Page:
Amy RichlinAmy Ellen Richlin (born December 12, 1951) is a professor in the Department of Classics at the University of California Los Angeles (UCLA). Her specialist areas include Latin literature, the history of sexuality, and feminist theory.
Early LifeBorn in Hackensack, New Jersey on December 12, 1951 to parents Samuel Richlin and Sylvia Richlin, her grandparents all immigrated to the US from Lithuania and Belarus. Neither of her parents were in the classic field with her father pursuing careers in music, poetry and butchery and her mother being a typist and secretary, most notably to Manie Sacks.
Academic careerRichlin studied at Smith College, then transferred to Princeton University in 1970, graduating in 1973 as part of the first co-ed class to study there, where she then went on to found The Princeton University Women's Crew and then studied for her PhD at Yale University writing her dissertation on "Sexual Terms and Themes in Roman Satire and Related Genres". Since 1977, she has taught at Rutgers University (1977–1979), Dartmouth College (1979–1982), Lehigh University (1982–1989), and the University of Southern California (1989–2005), before moving to the University of California at Los Angeles.
Published worksHer first book was The Garden of Priapus: Sexuality and Aggression in Roman Humor (1983; rev 1992). She developed the theme in collected works including Pornography and Representation in Greece and Rome (1992), and Feminist Theory and the Classics (co-edited with Nancy Sorkin Rabinowitz, 1993). She has publicly cited Australian classical scholar Suzanne Dixon as a great influence in shaping her work on gender politics. Richlin was the first to publish the word 'fuck' in the journal Classical Philology.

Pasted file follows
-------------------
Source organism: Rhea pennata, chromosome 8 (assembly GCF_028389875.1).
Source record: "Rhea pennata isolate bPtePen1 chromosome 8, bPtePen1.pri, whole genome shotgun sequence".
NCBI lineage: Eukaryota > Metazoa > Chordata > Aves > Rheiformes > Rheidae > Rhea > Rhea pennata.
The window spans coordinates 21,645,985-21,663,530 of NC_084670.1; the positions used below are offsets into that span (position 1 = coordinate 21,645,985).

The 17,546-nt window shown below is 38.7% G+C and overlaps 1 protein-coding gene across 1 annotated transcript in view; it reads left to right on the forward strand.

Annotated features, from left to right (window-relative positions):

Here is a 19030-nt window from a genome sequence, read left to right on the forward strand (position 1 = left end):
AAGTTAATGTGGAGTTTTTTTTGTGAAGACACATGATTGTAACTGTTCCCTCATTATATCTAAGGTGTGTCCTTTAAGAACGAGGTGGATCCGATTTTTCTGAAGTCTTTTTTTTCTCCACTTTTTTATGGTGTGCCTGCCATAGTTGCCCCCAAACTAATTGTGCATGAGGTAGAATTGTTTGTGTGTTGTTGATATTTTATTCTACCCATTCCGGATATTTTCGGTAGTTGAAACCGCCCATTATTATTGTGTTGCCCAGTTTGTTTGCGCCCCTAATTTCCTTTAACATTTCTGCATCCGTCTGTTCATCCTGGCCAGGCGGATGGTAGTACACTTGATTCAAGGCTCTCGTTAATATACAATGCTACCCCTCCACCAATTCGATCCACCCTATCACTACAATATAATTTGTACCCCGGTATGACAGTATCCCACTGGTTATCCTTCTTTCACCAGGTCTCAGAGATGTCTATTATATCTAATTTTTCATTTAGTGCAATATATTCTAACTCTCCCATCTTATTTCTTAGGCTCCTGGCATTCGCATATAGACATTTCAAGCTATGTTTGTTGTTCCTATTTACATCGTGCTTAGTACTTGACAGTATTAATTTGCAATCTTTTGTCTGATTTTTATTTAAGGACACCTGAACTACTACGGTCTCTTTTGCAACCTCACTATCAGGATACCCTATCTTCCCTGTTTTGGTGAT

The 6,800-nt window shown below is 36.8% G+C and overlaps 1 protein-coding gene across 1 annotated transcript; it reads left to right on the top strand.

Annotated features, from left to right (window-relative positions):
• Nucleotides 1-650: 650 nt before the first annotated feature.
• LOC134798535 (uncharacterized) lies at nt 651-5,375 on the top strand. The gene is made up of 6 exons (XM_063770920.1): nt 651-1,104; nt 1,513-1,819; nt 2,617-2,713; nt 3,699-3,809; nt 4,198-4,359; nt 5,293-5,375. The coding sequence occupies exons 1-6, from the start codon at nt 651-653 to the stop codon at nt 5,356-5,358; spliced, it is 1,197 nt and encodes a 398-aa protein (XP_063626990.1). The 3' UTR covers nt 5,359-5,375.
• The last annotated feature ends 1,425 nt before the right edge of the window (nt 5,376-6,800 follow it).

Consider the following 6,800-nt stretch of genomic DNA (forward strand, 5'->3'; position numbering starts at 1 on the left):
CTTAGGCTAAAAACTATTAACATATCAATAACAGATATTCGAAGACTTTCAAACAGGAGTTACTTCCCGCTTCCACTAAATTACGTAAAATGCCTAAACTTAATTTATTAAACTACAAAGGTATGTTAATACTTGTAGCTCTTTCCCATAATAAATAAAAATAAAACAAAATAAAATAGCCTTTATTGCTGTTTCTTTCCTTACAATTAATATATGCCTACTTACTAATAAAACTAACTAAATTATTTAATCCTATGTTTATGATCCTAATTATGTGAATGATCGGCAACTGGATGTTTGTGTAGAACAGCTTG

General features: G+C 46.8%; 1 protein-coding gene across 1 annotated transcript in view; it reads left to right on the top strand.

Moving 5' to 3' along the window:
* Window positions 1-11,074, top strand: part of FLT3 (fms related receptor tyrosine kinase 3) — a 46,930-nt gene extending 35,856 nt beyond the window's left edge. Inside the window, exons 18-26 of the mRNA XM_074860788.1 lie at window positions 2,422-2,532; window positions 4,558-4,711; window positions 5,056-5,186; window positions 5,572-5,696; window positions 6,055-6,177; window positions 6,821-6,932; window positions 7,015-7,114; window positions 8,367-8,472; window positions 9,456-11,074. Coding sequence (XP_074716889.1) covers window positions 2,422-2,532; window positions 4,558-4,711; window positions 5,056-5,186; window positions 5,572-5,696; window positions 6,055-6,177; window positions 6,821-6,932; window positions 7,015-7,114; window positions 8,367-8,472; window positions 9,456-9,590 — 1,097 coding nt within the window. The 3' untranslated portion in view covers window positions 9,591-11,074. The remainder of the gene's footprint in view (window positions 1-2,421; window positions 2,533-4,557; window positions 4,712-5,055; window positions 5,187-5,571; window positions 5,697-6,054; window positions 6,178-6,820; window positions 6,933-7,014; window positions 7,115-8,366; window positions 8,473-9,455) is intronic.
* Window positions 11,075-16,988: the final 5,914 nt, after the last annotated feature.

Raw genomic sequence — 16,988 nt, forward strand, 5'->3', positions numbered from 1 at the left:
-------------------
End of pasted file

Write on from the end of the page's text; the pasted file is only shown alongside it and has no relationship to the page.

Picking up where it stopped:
In Rome and the Mysterious Orient, Richlin translated three works – Curculio, Persa and Poenulus – by the Roman playwright Plautus (notably using "references taken right out of American pop culture" to make Plautus more understandable to modern audiences). For example, the conventionally translated text:
The lover that first set out on the highways of love with an empty purse went in for harder labours than Hercules
was translated by Richlin as:
The dude who first set out to go on the road of love without no dough, / this guy had to go through way more shit than all them Labors of Hercules."
Her translation of Plautus' Rudens was adapted in a play Tug of War performed at the Getty Villa in 2007.
Richlin also engaged on a long-term project on the amatory letters of the young Marcus Aurelius and his teacher, Cornelius Fronto, with Marcus Aurelius in Love published in 2007.